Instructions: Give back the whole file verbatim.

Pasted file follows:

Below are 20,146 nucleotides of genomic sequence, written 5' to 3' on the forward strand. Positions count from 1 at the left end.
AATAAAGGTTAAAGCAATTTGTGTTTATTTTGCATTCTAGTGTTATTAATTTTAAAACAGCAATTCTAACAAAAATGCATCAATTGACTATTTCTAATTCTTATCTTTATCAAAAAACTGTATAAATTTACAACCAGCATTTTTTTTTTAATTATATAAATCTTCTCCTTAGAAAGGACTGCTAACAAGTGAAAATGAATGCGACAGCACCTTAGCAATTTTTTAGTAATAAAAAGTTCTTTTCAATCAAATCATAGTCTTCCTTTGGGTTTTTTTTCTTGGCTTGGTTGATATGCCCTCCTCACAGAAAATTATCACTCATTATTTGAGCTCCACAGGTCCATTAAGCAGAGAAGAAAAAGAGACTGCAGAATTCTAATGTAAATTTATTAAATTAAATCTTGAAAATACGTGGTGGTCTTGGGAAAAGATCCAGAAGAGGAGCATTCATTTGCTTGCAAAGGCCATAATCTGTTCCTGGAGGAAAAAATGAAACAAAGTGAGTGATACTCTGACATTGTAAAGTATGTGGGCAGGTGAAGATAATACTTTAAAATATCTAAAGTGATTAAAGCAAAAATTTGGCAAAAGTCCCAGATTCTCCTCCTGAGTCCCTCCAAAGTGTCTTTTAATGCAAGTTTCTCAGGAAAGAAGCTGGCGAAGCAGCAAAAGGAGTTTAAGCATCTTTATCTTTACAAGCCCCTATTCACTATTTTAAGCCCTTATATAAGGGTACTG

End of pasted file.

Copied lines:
Below are 20,146 nucleotides of genomic sequence, written 5' to 3' on the forward strand. Positions count from 1 at the left end.
AATAAAGGTTAAAGCAATTTGTGTTTATTTTGCATTCTAGTGTTATTAATTTTAAAACAGCAATTCTAACAAAAATGCATCAATTGACTATTTCTAATTCTTATCTTTATCAAAAAACTGTATAAATTTACAACCAGCATTTTTTTTTTAATTATATAAATCTTCTCCTTAGAAAGGACTGCTAACAAGTGAAAATGAATGCGACAGCACCTTAGCAATTTTTTAGTAATAAAAAGTTCTTTTCAATCAAATCATAGTCTTCCTTTGGGTTTTTTTTCTTGGCTTGGTTGATATGCCCTCCTCACAGAAAATTATCACTCATTATTTGAGCTCCACAGGTCCATTAAGCAGAGAAGAAAAAGAGACTGCAGAATTCTAATGTAAATTTATTAAATTAAATCTTGAAAATACGTGGTGGTCTTGGGAAAAGATCCAGAAGAGGAGCATTCATTTGCTTGCAAAGGCCATAATCTGTTCCTGGAGGAAAAAATGAAACAAAGTGAGTGATACTCTGACATTGTAAAGTATGTGGGCAGGTGAAGATAATACTTTAAAATATCTAAAGTGATTAAAGCAAAAATTTGGCAAAAGTCCCAGATTCTCCTCCTGAGTCCCTCCAAAGTGTCTTTTAATGCAAGTTTCTCAGGAAAGAAGCTGGCGAAGCAGCAAAAGGAGTTTAAGCATCTTTATCTTTACAAGCCCCTATTCACTATTTTAAGCCCTTATATAAGGGTACTG